A significant Orthodox charitable organization provides assistance to needy individuals and families. On a regular basis, it sends glossy brochures to potential donors, soliciting contributions. These brochures include abundant pictures of saintly looking men with long white beards, engaged in Torah study and prayer, and signing their names on behalf of this charitable organization. The brochures promise donors that the Gedolei haDor (the great sages of our generation) are official members of the organization. One of the rabbinic sages associated with this charity is quoted to say, "all who contribute to [this charity] merit to see open miracles." Moreover, donors are told that the Gedolei haDor will pray on their behalf and are actually given a choice of blessings they would like to receive from these prayers: to have pleasure from their children, to have children, to find a worthy mate, to earn an easy livelihood. "Urgent request are immediately forwarded to the homes of the Gedolei haDor."
Is it appropriate for a Gadol haDor to assure contributors that they will be worthy of open miracles? Can anyone rightfully speak on behalf of the Almighty's decisions relating to doing open miracles? Doesn't this statement reflect a belief that prayers uttered by so-called sages (similar to incantations uttered by shamans!) can control God's actions, even to the extent of making God do miracles?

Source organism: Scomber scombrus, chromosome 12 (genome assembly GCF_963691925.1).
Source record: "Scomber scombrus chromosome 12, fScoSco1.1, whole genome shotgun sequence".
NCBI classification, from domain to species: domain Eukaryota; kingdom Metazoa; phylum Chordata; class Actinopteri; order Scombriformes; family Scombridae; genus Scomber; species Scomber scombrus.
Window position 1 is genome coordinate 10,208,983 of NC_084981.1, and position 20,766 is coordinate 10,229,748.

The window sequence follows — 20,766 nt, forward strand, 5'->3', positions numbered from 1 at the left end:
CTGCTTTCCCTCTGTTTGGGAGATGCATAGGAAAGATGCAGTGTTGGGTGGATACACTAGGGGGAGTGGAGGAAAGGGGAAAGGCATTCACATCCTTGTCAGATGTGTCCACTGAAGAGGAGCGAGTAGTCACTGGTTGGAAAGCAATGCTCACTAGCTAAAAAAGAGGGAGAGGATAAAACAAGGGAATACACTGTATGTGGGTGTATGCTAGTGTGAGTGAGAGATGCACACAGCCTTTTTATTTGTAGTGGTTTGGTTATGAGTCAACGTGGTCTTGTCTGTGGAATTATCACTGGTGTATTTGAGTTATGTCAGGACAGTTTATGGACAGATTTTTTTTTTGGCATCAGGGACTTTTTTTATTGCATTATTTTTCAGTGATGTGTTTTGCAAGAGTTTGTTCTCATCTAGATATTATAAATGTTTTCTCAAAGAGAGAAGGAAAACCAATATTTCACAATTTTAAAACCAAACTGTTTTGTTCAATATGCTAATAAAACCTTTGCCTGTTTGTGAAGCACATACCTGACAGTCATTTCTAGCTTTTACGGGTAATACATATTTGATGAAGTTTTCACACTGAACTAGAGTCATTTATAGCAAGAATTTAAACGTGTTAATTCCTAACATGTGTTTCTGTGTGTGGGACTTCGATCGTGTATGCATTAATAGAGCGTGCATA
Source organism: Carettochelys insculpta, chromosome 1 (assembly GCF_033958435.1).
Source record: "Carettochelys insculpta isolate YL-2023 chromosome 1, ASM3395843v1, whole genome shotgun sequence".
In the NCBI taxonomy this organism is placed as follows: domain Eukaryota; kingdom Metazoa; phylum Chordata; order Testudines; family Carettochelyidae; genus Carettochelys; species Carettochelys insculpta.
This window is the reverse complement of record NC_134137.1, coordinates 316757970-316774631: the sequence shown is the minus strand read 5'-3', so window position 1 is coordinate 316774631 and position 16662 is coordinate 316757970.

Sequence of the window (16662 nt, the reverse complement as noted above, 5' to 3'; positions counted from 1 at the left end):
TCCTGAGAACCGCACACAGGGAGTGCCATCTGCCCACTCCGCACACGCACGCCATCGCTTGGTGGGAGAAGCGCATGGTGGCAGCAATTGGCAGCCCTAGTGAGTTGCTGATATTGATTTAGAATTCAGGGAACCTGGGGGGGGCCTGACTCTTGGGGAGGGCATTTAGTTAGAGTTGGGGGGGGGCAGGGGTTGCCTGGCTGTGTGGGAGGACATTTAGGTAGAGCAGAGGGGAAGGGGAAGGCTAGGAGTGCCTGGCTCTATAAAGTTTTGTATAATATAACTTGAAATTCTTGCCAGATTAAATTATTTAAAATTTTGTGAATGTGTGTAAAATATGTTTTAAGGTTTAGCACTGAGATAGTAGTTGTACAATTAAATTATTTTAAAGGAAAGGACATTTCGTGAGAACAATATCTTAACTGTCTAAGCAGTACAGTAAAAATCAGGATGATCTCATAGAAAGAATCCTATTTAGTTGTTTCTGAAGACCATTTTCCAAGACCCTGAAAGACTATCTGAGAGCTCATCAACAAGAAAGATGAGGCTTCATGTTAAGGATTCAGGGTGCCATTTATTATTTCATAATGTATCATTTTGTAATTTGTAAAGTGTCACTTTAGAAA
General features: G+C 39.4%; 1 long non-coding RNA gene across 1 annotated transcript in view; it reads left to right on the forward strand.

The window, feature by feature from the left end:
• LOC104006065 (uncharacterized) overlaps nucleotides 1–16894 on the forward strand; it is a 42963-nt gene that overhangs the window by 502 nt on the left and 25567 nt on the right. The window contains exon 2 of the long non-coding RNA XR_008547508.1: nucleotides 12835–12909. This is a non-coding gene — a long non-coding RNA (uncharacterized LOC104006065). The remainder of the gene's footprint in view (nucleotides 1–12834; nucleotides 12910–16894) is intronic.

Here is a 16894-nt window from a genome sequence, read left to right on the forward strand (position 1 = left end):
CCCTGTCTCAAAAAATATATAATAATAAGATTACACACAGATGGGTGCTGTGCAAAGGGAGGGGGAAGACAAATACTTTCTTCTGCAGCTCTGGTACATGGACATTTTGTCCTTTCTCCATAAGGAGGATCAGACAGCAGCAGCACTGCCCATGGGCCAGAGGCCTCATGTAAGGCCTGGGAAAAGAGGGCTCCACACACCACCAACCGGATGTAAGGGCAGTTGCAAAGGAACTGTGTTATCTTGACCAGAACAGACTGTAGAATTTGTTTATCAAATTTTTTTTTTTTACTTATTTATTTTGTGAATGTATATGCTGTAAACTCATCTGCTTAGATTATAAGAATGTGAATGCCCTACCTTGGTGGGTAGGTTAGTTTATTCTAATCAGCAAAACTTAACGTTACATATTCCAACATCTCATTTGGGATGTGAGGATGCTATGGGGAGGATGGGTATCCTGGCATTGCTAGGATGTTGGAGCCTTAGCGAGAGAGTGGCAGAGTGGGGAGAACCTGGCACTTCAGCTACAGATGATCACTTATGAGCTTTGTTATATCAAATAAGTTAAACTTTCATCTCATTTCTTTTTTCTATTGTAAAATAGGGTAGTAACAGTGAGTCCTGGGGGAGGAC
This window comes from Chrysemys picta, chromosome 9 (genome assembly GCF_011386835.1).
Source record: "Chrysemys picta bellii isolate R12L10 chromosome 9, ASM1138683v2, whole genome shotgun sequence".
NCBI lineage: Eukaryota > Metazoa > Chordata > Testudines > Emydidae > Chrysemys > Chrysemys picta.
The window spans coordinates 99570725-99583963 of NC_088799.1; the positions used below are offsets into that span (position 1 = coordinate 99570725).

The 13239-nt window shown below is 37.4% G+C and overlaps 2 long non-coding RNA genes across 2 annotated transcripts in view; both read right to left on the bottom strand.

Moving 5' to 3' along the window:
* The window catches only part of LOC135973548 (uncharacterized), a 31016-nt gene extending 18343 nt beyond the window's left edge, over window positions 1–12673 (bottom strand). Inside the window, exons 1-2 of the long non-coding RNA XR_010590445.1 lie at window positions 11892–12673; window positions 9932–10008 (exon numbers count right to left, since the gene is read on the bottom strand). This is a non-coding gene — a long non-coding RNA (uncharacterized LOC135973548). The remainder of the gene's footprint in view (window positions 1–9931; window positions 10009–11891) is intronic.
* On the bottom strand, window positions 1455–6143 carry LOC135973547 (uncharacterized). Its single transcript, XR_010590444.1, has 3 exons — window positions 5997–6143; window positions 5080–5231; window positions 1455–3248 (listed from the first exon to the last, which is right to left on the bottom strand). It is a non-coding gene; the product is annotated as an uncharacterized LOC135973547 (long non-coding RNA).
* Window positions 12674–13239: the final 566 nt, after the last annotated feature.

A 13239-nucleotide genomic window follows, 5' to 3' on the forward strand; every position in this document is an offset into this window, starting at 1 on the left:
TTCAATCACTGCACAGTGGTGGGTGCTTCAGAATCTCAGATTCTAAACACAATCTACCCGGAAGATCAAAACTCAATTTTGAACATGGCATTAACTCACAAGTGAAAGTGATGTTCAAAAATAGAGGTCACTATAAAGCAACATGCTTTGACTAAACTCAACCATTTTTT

Moreover, why should people be made to feel they are not qualified to pray to God directly? Why should religious leaders promote the notion that if people will pay money, some pious individual will recite a prayer at the Kotel – and that the prayer uttered by such an individual at the Kotel is more efficacious than our own prayers? How tasteless and contrary to religious values is notion that a minyan of outstanding talmidei hakhamim will pray if you pay enough, but that only one will pray for you if you choose to contribute less than the recommended sum?
In this brochure, dressed as it is in the garb of Torah-true religion, we have a blatant example of superstitious-tainted Judaism. The leaders of this organization assume: (1) Gedolei haDor (we are not told who decides who is a Gadol haDor, nor why any Gadol haDor would want to run to the Kotel to pray every time a donor called in an "urgent request") have greater powers to pray than anyone else; (2) a Gadol haDor can promise open miracles if we send in a donation; (3) a prayer uttered at the holy site of the Kotel has more value than a prayer uttered elsewhere, that is, the Kotel is treated as a sacred, magical entity; and (4) A kvitel placed in a crevice in the Kotel has religious value and efficacy. This brochure relies on the public's gullible belief in the supernatural powers of Gedolei haDor and the Kotel. (pg. 107-08)